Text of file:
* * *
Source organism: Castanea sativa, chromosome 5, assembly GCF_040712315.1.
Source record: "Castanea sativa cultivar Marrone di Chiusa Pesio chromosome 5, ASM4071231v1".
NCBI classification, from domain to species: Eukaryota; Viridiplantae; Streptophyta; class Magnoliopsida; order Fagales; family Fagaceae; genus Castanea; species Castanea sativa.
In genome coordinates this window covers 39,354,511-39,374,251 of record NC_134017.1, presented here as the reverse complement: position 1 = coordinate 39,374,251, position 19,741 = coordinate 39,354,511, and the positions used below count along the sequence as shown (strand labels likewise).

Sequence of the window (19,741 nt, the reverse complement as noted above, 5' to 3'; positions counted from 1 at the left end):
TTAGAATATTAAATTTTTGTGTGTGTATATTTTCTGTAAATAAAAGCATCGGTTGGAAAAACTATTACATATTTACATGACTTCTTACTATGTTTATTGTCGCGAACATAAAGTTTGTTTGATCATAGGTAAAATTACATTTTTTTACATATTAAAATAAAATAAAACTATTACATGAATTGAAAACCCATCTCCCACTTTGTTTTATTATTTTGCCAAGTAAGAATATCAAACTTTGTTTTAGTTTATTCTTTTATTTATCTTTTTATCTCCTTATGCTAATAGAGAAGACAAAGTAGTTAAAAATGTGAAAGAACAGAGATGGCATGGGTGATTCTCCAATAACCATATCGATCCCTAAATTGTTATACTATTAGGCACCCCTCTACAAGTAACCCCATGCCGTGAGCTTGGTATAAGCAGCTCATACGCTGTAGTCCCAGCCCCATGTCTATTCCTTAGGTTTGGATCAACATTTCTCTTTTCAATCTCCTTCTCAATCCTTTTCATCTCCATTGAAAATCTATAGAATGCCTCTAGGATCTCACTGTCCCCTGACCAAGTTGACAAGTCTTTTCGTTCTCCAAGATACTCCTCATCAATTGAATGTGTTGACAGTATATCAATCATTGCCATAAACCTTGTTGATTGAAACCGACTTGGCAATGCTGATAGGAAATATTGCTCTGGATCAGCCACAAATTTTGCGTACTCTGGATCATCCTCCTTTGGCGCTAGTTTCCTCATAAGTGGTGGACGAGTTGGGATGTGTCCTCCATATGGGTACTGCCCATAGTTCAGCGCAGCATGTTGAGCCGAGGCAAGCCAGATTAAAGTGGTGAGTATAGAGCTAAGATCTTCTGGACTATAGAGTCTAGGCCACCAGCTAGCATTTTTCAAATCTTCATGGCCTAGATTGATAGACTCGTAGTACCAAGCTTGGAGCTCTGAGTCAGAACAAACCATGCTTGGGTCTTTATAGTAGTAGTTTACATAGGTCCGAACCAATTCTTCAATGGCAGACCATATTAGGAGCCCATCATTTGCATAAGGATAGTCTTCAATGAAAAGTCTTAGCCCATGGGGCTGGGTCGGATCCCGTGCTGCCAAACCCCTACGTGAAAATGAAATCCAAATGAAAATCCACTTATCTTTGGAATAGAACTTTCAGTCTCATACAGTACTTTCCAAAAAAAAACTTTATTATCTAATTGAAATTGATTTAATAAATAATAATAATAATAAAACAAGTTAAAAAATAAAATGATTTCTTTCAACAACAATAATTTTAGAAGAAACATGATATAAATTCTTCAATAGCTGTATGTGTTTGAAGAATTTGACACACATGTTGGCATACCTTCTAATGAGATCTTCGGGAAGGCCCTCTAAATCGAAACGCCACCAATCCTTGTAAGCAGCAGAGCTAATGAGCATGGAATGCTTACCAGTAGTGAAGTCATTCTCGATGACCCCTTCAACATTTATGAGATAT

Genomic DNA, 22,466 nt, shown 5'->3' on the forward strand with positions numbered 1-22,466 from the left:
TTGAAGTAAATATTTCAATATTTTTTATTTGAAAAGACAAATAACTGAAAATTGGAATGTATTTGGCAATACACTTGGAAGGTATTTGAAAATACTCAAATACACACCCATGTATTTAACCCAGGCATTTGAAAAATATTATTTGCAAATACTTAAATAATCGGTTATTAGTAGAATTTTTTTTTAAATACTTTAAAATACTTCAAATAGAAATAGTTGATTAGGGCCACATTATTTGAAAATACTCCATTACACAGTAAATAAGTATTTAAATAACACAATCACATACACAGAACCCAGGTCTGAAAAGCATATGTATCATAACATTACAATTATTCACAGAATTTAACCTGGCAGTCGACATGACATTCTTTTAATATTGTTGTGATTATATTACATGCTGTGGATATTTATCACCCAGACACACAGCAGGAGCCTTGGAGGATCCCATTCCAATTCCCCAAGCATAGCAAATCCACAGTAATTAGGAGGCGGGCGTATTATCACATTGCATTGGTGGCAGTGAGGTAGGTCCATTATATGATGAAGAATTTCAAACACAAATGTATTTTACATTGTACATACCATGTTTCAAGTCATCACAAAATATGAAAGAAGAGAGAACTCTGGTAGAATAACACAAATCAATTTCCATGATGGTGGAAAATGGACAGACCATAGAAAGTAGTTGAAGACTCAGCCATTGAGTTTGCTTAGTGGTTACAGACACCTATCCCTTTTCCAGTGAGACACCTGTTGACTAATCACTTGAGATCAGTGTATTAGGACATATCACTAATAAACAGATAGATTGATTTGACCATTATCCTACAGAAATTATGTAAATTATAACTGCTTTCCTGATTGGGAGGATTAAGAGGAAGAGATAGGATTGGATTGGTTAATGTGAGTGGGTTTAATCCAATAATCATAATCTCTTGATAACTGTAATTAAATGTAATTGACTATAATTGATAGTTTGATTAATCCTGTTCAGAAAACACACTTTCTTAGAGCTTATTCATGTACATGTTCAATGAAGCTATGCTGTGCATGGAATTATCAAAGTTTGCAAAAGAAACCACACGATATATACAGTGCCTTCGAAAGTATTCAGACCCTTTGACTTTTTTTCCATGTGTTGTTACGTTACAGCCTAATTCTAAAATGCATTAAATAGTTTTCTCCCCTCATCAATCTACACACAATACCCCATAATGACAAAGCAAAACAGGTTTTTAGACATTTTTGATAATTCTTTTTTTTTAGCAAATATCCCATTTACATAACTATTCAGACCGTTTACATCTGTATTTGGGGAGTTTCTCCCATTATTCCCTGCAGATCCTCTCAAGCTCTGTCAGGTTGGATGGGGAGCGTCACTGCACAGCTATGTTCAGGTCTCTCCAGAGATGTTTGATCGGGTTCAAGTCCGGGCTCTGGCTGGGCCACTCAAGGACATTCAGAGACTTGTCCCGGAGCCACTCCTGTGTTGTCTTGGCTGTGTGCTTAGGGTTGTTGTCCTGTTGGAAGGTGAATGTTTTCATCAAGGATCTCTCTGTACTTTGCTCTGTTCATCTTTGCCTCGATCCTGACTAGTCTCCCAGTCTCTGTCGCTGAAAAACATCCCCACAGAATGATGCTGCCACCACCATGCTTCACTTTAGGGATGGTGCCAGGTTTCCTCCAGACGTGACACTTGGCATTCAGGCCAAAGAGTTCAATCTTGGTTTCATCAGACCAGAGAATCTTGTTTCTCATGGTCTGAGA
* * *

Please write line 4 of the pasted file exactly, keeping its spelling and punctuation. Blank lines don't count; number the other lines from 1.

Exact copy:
In genome coordinates this window covers 39,354,511-39,374,251 of record NC_134017.1, presented here as the reverse complement: position 1 = coordinate 39,374,251, position 19,741 = coordinate 39,354,511, and the positions used below count along the sequence as shown (strand labels likewise).